Descriptive Writing: Poetry
In descriptive writing, writers use vivid, descriptive details to make sights, sounds, smells, tastes, textures, and feelings come alive for readers. Descriptive writing is used in many types of writing, including expository, narrative, and persuasive.
Poets are writers that use a lot of description. There are many types of poetry and this unit covers two: Haiku and Prose. In all types of poetry, writers choose their words carefully, communicating a lot of meaning in very few words. A thesaurus can be particularly helpful when choosing words to communicate the exact meaning.
Haiku is a traditional Japanese poetic form. Most haiku share certain characteristics. They are short—only three lines long. They describe a profound moment in a few simple, yet vivid words, and they mention nature in some way. They are very simple and direct. Haiku are often associated with the changing of the seasons. They also contrast something.
Basic Structure of Haiku
- Only three lines
- The three lines have only 17 syllables
- The first line is 5 syllables
- The second line is 7 syllables
- The third line is 5 syllables
- Vivid yet simple language
- Often describe a profoundly peaceful moment
- Show a contrast
- Mention nature
Model Text 1: Descriptive Writing (Poem)
Here are two haiku by the 17th-century Japanese poet Matsuo Kinsaku, better known as Basho. Please note that, because they have been translated, these haiku do not follow the 17-syllable structure.
my C dream A goes wandering
over B a field of dried grass
B a frog jumps in
C sound of water
Notice how simple and direct the poems are. Other poets might write much more about frogs singing, but Basho simply describes the splash of a frog hitting the water. The poems clearly mention nature, and imply a season. They also contrast something—sickness and a dream wandering; the quiet of the pond with the noise of the frog. Finally, both haiku have a feeling of sabi, a Japanese word meaning “peaceful sadness.” Basho’s haiku create mental pictures. Readers can easily imagine feeling ill but dreaming that they are wandering in a field, or sitting alone by a pond, surrounded by the sounds of nature.
Writing a Haiku
Haiku can be a lot of fun to write. In this simple, short poetic form, writers can describe their environment, explain how they feel about something, or present a funny situation. To write your own haiku, just follow the steps below.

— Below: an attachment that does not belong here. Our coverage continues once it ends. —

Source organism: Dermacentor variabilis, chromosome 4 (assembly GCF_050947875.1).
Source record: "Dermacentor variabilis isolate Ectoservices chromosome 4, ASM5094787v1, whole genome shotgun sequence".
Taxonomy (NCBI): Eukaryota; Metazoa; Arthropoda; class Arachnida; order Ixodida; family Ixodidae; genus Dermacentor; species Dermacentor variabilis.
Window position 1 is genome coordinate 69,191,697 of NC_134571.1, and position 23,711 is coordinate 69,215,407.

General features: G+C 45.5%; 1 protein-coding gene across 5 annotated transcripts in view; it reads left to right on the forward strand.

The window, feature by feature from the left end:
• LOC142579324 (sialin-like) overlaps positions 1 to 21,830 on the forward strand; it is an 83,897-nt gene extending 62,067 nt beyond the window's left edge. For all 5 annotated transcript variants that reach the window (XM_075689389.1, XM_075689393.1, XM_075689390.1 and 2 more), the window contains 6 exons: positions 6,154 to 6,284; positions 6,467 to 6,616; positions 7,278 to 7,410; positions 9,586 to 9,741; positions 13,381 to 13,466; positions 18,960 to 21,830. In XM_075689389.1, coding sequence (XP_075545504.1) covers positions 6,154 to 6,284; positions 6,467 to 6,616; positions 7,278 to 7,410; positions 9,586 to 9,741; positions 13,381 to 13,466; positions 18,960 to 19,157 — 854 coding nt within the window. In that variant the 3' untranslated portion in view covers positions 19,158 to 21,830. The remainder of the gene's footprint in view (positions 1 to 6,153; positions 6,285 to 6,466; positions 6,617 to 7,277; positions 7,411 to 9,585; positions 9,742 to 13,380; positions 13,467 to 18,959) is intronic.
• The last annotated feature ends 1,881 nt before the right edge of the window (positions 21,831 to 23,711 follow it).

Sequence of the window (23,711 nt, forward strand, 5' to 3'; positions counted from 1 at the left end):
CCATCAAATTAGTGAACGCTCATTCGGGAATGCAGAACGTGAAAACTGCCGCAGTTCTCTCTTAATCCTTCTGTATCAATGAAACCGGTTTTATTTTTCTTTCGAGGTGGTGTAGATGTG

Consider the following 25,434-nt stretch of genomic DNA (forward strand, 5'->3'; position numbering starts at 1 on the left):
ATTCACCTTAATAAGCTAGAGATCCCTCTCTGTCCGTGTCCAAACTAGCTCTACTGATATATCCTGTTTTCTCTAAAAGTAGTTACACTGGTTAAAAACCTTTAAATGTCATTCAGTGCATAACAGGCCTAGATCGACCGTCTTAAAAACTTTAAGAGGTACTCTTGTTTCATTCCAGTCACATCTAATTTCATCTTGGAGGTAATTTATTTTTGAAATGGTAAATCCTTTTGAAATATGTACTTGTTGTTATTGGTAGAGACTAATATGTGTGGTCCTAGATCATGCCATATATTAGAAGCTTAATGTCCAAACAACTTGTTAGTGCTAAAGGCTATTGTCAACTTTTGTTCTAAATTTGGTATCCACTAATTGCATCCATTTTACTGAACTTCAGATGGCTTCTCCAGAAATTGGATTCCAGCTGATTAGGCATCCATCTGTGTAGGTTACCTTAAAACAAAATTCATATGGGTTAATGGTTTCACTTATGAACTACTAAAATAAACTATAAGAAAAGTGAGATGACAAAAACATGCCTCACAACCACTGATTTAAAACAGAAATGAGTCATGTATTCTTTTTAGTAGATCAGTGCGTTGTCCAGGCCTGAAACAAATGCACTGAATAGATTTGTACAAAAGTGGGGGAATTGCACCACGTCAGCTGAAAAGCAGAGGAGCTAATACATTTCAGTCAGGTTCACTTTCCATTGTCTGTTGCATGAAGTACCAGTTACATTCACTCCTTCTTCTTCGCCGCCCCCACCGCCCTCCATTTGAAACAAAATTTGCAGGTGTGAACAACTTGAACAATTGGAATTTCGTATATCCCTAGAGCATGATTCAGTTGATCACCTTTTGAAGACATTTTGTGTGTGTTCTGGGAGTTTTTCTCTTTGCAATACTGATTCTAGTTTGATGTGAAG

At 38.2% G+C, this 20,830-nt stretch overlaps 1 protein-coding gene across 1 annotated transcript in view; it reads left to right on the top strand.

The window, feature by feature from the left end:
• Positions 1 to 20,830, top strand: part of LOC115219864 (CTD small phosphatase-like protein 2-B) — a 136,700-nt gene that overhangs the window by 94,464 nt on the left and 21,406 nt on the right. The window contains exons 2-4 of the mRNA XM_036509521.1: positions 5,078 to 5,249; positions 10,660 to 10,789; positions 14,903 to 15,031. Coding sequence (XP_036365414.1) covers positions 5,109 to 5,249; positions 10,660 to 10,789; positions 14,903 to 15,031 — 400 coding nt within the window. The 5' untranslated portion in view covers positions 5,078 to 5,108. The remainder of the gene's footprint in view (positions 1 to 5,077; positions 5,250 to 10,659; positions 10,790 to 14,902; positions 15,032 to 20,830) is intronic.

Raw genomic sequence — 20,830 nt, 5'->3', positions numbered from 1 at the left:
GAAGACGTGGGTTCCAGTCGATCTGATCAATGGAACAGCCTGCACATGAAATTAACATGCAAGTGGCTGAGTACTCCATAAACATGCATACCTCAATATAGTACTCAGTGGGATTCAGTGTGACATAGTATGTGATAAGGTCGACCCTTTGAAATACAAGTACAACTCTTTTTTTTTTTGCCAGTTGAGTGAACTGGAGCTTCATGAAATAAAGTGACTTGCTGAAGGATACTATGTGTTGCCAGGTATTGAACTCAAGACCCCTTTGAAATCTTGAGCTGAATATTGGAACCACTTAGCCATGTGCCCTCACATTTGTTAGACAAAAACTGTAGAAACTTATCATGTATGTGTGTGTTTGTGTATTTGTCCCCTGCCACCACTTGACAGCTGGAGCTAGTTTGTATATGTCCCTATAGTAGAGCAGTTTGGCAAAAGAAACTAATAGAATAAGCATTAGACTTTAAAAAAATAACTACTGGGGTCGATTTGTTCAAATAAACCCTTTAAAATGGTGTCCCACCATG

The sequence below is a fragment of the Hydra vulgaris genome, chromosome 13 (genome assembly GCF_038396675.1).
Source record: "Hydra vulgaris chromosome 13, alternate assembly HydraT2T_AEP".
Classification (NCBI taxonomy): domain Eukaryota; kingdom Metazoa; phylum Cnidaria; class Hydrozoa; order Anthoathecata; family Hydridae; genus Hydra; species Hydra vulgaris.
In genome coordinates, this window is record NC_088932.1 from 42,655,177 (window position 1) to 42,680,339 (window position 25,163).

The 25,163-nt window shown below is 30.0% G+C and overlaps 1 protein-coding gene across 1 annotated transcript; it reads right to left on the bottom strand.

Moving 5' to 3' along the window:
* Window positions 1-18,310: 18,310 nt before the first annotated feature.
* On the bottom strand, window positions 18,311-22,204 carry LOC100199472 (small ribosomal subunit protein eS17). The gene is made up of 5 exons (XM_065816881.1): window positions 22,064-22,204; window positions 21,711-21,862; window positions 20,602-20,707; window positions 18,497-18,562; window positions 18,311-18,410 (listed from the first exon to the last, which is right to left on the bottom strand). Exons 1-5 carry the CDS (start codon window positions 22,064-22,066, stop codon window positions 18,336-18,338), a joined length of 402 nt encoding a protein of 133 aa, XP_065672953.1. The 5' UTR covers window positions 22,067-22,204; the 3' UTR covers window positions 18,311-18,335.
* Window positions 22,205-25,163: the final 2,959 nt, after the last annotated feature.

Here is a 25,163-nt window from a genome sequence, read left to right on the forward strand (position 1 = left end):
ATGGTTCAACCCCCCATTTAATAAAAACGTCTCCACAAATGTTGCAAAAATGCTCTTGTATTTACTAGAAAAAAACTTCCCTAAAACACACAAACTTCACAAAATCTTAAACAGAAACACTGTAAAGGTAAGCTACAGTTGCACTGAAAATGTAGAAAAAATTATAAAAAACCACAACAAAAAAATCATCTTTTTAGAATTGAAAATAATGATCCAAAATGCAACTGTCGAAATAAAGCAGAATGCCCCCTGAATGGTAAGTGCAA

Step 1 Choose a topic. Traditional haiku focus on nature, but they can be about anything. It is best if you have first-hand experience with the subject of your haiku. A lot of modern haiku discuss city life, work, or school. Others are about something the writer loves, hates, is thrilled by, is anxious about, or anything else that comes to mind.
Still in a meeting
boss talks, nightfall approaches
dreams of the weekend
Step 2 Decide on the form of your haiku. In Japanese, a haiku must have exactly seventeen on, or segments of sound. To write haiku in English, writers count each syllable as one segment of sound and follow the 5-7-5 pattern.
Summer has arrived
see children running outside—
fresh smell of cut grass
Step 3 Include a contrast. The haiku that begins Still in a meeting contrasts work with dreams of the weekend. Summer has arrived contrasts something that you see (children running) with something that you smell (fresh cut grass). Some writers use special punctuation, such as a dash (—) or semicolon (;) to show the contrast in their poem.
Step 4 Include a reference to the season, if possible. For example, if the haiku mentions “cherry blossoms,” the reader knows it is spring. If the haiku mentions snow, the reader pictures winter. Depending on the topic you choose, you may want to eliminate this step.
Step 5 Practice, practice, practice! The more haiku you write, the better you will get at it. It also helps to read a lot of haiku. Be sure to read a variety of types— traditional, contemporary, serious, sad, funny, and so on.
Model Text 2: Descriptive Writing (Prose Poem)
Prose poems look like regular text (prose) that you might find in a story or essay. They have a theme—or main idea of what the writer is describing. They contain full sentences, but use poetic techniques—simile, metaphor, sensory descriptions, strongly evocative and vivid language, sound devices—to bring a person, place, thing, or event alive. They are usually short—one paragraph—although there is no exact limit on how long a prose poem can be. The topic or theme is usually set in the first sentence.
Similes and Metaphors
Similes and metaphors describe someone or something by comparing it to someone or something else that seems quite different, but has some similarities.
Similes contain the words like or as:
The moss against my cheek feels like another face.
Metaphors do not contain the words like or as, so the comparison is implied rather than directly stated:
I hear the sound of stones and bones.
Sound devices create a musical effect for the reader—for example, words like hiss that sound like the sound being described. Other types of sound devices include rhyming and repetition:
I hear the sound of stones and bones, of marching feet and dancing feet.
Sensory details help the reader see, hear, smell, taste, or feel what the writer describes:
I have no feeling at all in the submerged parts of my body …